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Facebook is losing ground to Instagram and Snapchat amongst young Canadians

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A new report on social media use finds that Facebook’s supremacy over its rivals is fading among young adults, who are more attracted to visually-driven platforms like Instagram and Snapchat.

Conducted by post-secondary education consulting company, the Academica Group, the report surveyed 1,706 high school, university and college students across Canada on their social media preferences.

The results showed that Facebook is still the most common platform, with 89 per cent of respondents saying that they’ve used Facebook sometime within the past three months, compared to 67 per cent for Instagram and 63 per cent for Snapchat. Twitter usage among students was significantly lower at 46 per cent, while Linkedin came in a distant fifth at 24 pr cent.

Divided amongst age groups, however, the numbers told a different story. Facebook usage is at its strongest for students aged 20 to 30 and weakest among the under-17 and aged 18 to 19 cohorts. In fact, Snapchat and Instagram stand almost on par with Facebook for the teen student groups.

The trend says something about changing social media preoccupations for younger Canadians, a message that colleges and universities need to pick up on, say the report’s authors, if they want to reach out to potential students and to stay connected with the ones already enrolled at their institution.

“These findings raise some compelling questions for social media professionals in higher ed,” reads the report. “Do students interact with schools via Facebook more than Snapchat or Instagram because the platform is more suited to this use, or because social media professionals are more familiar and comfortable with using it?”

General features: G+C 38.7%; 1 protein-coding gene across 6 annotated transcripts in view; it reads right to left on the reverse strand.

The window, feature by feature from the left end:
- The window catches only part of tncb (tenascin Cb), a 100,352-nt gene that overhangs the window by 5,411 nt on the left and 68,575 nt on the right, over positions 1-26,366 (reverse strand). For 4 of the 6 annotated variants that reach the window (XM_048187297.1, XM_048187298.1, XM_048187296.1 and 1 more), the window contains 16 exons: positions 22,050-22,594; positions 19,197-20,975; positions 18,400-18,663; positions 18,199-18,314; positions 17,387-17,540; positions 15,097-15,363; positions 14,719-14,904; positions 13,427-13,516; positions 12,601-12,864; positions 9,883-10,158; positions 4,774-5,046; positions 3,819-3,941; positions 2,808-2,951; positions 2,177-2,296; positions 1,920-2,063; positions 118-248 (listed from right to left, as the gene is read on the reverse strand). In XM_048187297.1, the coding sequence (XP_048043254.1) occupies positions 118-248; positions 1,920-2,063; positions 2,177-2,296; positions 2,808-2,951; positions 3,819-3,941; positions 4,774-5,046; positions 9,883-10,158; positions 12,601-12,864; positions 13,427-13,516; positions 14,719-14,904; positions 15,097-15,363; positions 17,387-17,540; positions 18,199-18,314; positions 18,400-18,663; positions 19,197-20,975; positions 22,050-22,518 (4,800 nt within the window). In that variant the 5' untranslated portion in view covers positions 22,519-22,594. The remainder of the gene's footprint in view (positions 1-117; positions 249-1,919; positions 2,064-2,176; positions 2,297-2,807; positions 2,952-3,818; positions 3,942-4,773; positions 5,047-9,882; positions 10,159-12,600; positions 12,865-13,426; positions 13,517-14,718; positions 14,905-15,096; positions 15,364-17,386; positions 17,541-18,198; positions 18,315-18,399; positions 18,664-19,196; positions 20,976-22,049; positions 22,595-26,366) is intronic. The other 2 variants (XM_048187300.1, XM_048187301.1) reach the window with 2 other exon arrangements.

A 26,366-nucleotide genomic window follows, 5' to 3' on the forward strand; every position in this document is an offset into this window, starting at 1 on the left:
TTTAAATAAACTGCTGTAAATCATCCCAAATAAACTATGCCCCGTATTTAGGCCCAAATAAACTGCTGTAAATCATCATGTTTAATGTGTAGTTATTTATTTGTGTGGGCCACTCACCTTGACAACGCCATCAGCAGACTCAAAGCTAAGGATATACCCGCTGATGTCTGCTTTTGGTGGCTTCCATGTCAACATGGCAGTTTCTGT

Kayla Lewis, manager of Social Media and Media Relations at Seneca College in Toronto, said that post-secondary institutions need to make use of social media to engage with students, which entails not only being aware of which platforms are most popular but which ones are best capable of serving the institution’s needs.

“We find that Instagram is really leading the pack right now in terms of the engagement with our social media audience,” says Lewis, for the report. “While Facebook might still have the most users, we find our audience is most passive on Facebook.”

Lewis says that while Snapchat is hugely popular among students, its engagement value for universities and colleges is low. “It’s not a platform for that,” Lewis says. “[Students] want Snapchat for interacting with a close group of friends, and essentially doing what they would do over text message, which is share a text update and attaching a photo or video.”

The different ways that people use various social media platforms is becoming more of a focus of interest, with a recent study from the Mormon Brigham Young University in Utah finding that Facebook users can be essentially broken down into four types: there’s the relationship builder, who posts and responds on Facebook in aid of fortifying relationships that exist beyond the virtual world. There are the town criers who use the platform to announce local events or to post relevant (to them, at least) news stories. Thirdly, we have the window shoppers, who are more interested in passive people-watching than actual engagement. And finally, everyone’s favourite, there are the “selfies” who mainly use Facebook as a means of attention-seeking and self-promotion

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About The Author /

Jayson is a writer, researcher and educator with a PhD in political philosophy from the University of Ottawa. His interests range from bioethics and innovations in the health sciences to governance, social justice and the history of ideas.
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